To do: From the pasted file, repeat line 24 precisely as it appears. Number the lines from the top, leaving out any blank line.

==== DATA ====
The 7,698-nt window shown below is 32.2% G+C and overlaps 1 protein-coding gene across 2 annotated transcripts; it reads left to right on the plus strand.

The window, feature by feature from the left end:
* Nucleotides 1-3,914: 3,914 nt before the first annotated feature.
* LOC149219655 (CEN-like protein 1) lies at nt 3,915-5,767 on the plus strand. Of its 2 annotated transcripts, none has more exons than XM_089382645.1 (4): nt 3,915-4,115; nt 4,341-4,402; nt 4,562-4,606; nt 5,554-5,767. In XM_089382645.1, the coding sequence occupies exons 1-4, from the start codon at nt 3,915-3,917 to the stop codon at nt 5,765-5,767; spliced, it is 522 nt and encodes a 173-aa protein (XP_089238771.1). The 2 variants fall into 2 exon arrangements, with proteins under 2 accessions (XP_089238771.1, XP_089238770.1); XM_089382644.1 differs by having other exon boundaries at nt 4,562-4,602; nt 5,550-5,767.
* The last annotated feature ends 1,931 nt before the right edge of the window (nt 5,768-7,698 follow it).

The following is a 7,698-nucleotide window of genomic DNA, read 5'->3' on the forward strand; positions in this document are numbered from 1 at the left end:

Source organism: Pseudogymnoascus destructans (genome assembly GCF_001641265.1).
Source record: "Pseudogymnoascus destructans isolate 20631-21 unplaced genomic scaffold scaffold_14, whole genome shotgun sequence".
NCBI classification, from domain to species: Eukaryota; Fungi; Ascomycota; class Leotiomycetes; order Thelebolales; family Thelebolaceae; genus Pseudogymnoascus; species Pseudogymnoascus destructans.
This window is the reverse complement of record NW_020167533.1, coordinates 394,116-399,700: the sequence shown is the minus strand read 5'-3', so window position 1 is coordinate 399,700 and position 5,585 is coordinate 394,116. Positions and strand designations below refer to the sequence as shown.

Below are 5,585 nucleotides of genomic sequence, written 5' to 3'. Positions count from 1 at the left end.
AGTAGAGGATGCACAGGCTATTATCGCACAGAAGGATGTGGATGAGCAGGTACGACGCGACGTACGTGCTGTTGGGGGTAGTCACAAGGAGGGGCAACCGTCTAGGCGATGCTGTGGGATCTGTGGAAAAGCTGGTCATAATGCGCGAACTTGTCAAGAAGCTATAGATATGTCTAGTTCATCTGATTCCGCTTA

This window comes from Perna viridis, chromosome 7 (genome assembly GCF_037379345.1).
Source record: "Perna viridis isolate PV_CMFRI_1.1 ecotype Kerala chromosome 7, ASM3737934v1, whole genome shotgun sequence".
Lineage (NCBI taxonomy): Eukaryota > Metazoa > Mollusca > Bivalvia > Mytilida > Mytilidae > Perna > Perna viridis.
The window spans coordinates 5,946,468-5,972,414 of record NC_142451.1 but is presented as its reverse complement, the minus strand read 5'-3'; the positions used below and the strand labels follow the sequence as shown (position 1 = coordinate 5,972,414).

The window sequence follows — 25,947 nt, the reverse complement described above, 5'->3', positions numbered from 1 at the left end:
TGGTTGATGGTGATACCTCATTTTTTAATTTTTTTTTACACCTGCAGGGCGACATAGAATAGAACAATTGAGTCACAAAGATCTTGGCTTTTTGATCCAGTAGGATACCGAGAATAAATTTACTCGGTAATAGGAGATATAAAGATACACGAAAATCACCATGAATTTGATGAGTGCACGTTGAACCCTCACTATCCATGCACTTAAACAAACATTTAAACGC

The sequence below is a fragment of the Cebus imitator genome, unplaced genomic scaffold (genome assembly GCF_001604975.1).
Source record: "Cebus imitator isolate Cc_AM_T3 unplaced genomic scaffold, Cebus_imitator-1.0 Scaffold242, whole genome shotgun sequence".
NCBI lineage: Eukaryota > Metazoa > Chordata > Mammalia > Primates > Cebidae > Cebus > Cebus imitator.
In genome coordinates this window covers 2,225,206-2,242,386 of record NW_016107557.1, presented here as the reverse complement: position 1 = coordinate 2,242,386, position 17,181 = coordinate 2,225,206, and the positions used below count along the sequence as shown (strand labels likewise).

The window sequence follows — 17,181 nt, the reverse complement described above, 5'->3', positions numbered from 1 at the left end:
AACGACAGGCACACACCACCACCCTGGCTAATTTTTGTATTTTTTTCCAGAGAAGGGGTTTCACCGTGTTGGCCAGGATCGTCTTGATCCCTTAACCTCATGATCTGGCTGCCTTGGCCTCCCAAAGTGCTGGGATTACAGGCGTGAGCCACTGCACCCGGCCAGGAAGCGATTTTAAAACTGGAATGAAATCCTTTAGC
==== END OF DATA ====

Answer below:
AACGACAGGCACACACCACCACCCTGGCTAATTTTTGTATTTTTTTCCAGAGAAGGGGTTTCACCGTGTTGGCCAGGATCGTCTTGATCCCTTAACCTCATGATCTGGCTGCCTTGGCCTCCCAAAGTGCTGGGATTACAGGCGTGAGCCACTGCACCCGGCCAGGAAGCGATTTTAAAACTGGAATGAAATCCTTTAGC